For reason my ears have been assaulted recently by people using the wrong words in their conversations. Mark Twain said it best:
The difference between the almost right word and the right word is really a large matter — it’s the difference between the lightning bug and the lightning.
My wife and I started noticing this while watching a television show called S.W.A.T. (a poorly done remake of the original series from the 70s), and in the last few episodes we’ve had to pause the show so that we could look at each other and roll our eyes while discussing the word they “probably” meant to use. My wife is a former textbook editor and I grew up in a mansion of words, so we love language and words and interesting turns of phrase.
One of the standout word jumbles we heard had one character speaking to another about a topic they wanted them to explain in greater detail. Instead of simply saying “please explain that in greater detail” they used the words “Please extrapolate…”
The problem is, they probably meant to use the word “Elaborate” which means “to add details” or to “expand a description in minute details” — but that’s not the word they used.
Someone thought “Extrapolate” sounded better (or at least close enough) and it made it into the final edit of the show. If someone along the way had simply spoken up and said “hey, that doesn’t sound quite right — let’s look it up” they’d have found that the word means to use conjecture to arrive at a conclusion. If a sports team is undefeated going into mid-season, one could extrapolate that they’ll make it into the finals.
A television show is one thing, but it’s really important to use the right words when speaking to your customers
If you sound smart to your customers, they may extrapolate from that information that you may also perform competently when working on their projects. What you don’t want to do is try to sound smart by using words you’re not comfortable or familiar with in conversations with your prospects and customers.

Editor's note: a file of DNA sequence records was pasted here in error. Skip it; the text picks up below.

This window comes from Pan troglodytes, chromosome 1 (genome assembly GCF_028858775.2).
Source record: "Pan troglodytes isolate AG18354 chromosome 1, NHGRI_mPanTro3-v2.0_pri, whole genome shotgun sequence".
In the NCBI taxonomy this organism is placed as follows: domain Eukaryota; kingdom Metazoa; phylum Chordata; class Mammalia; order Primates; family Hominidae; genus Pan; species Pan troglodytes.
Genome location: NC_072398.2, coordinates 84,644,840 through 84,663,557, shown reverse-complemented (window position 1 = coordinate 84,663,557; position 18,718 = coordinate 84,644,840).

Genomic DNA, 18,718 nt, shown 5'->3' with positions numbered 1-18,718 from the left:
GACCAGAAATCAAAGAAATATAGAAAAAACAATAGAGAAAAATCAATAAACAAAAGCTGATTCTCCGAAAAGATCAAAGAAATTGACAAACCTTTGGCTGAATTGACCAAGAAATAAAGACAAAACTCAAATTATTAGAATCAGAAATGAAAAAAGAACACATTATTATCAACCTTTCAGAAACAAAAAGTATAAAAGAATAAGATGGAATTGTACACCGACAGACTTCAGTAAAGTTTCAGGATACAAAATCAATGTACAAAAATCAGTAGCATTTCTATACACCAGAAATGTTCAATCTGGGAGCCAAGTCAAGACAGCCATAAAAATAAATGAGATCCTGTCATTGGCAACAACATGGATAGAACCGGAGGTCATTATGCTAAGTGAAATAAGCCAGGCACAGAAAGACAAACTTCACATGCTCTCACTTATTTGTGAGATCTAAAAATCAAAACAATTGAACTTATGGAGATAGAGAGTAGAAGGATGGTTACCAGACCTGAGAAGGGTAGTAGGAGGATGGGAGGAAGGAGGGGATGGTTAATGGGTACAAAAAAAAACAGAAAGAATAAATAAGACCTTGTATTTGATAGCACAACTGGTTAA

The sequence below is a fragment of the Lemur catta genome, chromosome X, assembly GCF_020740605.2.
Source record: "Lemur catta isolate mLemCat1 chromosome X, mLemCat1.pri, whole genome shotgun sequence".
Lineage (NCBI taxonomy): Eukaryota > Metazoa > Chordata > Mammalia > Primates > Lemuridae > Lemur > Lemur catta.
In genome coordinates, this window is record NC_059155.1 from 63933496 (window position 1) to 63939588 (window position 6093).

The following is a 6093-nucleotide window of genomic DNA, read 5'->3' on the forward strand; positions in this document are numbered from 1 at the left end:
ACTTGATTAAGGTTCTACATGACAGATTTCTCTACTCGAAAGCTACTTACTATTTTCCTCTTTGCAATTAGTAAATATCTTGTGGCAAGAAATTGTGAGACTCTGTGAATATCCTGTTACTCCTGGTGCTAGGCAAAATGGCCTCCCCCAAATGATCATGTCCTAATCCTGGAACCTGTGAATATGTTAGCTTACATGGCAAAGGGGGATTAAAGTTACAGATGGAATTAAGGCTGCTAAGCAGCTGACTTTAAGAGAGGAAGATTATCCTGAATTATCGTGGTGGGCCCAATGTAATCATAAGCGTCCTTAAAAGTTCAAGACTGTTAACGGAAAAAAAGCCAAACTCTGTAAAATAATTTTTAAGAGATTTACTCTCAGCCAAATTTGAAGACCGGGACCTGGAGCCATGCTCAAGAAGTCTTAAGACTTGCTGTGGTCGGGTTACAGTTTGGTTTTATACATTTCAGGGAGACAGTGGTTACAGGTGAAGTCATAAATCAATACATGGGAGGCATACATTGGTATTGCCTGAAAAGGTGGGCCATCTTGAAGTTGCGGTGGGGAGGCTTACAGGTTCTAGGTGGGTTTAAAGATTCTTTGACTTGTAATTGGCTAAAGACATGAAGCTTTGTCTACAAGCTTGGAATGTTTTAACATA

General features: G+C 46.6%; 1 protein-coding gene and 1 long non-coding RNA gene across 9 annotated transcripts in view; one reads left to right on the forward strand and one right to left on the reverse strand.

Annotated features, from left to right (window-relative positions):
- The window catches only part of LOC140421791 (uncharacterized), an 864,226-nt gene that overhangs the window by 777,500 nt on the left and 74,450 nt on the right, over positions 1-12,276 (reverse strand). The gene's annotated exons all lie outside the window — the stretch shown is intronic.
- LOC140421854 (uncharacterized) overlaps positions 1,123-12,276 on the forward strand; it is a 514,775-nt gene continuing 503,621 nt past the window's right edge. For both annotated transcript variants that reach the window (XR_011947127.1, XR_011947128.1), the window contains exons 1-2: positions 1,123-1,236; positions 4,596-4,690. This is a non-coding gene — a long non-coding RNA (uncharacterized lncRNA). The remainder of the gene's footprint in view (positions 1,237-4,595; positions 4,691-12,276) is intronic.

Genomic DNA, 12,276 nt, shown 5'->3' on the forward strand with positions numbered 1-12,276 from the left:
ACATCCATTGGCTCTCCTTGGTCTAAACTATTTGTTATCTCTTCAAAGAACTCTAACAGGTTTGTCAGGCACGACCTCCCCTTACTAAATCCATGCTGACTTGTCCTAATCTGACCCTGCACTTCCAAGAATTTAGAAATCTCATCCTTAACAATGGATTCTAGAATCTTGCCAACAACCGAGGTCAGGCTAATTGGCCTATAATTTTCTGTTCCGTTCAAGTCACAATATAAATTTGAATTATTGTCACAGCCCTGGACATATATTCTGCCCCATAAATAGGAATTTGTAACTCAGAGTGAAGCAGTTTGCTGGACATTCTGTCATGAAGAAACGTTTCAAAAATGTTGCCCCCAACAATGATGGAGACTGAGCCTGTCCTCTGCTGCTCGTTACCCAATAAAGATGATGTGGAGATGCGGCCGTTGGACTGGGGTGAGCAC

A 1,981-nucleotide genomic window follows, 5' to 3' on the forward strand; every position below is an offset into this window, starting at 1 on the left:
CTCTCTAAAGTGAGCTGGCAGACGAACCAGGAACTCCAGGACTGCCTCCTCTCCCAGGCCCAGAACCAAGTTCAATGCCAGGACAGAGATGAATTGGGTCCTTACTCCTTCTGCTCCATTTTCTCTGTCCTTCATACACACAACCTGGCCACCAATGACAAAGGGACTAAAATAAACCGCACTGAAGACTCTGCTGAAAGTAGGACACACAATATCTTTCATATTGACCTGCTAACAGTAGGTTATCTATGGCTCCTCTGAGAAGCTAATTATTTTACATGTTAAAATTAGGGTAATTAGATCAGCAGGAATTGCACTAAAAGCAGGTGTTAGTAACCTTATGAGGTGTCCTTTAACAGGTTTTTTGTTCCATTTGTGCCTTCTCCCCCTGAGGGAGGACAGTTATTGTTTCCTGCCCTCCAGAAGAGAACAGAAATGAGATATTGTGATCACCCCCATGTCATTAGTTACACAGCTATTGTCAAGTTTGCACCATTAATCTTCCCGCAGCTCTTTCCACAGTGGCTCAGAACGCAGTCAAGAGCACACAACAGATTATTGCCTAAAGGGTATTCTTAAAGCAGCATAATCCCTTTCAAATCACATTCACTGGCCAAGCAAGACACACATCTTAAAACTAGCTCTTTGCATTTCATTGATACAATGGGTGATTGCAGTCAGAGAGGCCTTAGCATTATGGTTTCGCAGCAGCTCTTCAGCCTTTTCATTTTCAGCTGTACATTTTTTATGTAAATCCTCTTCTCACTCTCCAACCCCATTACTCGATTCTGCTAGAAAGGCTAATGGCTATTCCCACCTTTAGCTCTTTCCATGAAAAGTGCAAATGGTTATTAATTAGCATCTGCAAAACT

I personally heard a customer service rep on a phone call today tell a customer that she was going to transfer her “…to someone more adverse with the product she was calling about”.
As a customer, you really don’t want to speak with a person who is adverse in regard to a product you’re interested in buying because Adverse means someone who is contrary and opposing to your interests and desires — someone who is actually antagonistic toward your purpose. They are the opposite of the person you want to do business with!
The customer service person likely meant to say she was transferring her to “…someone more well-versed with the product she was calling about” which means the customer would get to speak with someone very knowledgeable and highly experienced with the product in which she was interested.
I think it’s fantastic when people strive to improve their vocabulary
I always loved using the new words I learned from reading books when I was young, but I learned the word by reading it in the correct context and then looking it up in a physical dictionary (we didn’t have dictionary.com back in the Dark Ages) in order to familiarize myself with the word. I also use a thesaurus to help make certain the word means what I think it means and that it can be used in the correct context of the conversation.
You might think I’m overreacting and it’s not that big of a deal, but people who know the correct word that you just mangled will make judgments about your intelligence and your competency — and if you want them to rely on you to correctly execute their projects, you’ll want to begin by correctly executing a conversation.
But if you don’t believe me, you could always just tell me I should try lightening up on my attempts to help you bring the verbal lightning — but I’m just trying to lighten your load.
I apologize if my attempted enlightening bugged you.